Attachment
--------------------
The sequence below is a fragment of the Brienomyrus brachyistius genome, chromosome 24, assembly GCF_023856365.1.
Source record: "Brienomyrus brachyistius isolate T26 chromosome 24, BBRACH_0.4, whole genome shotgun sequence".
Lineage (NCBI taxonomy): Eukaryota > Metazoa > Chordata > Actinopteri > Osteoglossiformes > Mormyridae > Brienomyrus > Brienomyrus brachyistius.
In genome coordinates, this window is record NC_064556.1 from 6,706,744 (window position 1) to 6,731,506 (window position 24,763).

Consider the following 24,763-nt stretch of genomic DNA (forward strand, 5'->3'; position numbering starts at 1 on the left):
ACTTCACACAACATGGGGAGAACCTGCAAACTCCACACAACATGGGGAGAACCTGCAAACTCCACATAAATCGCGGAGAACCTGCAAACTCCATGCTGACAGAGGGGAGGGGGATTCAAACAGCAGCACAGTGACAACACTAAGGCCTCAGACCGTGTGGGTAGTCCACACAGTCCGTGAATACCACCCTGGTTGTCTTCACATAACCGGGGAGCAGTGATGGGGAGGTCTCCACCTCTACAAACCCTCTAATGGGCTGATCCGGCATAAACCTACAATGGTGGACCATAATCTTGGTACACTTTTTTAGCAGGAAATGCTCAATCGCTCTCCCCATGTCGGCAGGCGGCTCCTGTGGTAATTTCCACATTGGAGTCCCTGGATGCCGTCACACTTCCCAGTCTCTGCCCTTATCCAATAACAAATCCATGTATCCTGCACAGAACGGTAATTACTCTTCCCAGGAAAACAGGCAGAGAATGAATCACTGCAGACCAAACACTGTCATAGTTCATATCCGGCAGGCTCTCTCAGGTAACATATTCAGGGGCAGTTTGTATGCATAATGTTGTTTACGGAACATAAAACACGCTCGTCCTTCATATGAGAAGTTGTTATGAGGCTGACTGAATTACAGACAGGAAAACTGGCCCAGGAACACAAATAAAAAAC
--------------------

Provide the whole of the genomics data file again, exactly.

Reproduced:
The sequence below is a fragment of the Brienomyrus brachyistius genome, chromosome 24, assembly GCF_023856365.1.
Source record: "Brienomyrus brachyistius isolate T26 chromosome 24, BBRACH_0.4, whole genome shotgun sequence".
Lineage (NCBI taxonomy): Eukaryota > Metazoa > Chordata > Actinopteri > Osteoglossiformes > Mormyridae > Brienomyrus > Brienomyrus brachyistius.
In genome coordinates, this window is record NC_064556.1 from 6,706,744 (window position 1) to 6,731,506 (window position 24,763).

Consider the following 24,763-nt stretch of genomic DNA (forward strand, 5'->3'; position numbering starts at 1 on the left):
ACTTCACACAACATGGGGAGAACCTGCAAACTCCACACAACATGGGGAGAACCTGCAAACTCCACATAAATCGCGGAGAACCTGCAAACTCCATGCTGACAGAGGGGAGGGGGATTCAAACAGCAGCACAGTGACAACACTAAGGCCTCAGACCGTGTGGGTAGTCCACACAGTCCGTGAATACCACCCTGGTTGTCTTCACATAACCGGGGAGCAGTGATGGGGAGGTCTCCACCTCTACAAACCCTCTAATGGGCTGATCCGGCATAAACCTACAATGGTGGACCATAATCTTGGTACACTTTTTTAGCAGGAAATGCTCAATCGCTCTCCCCATGTCGGCAGGCGGCTCCTGTGGTAATTTCCACATTGGAGTCCCTGGATGCCGTCACACTTCCCAGTCTCTGCCCTTATCCAATAACAAATCCATGTATCCTGCACAGAACGGTAATTACTCTTCCCAGGAAAACAGGCAGAGAATGAATCACTGCAGACCAAACACTGTCATAGTTCATATCCGGCAGGCTCTCTCAGGTAACATATTCAGGGGCAGTTTGTATGCATAATGTTGTTTACGGAACATAAAACACGCTCGTCCTTCATATGAGAAGTTGTTATGAGGCTGACTGAATTACAGACAGGAAAACTGGCCCAGGAACACAAATAAAAAAC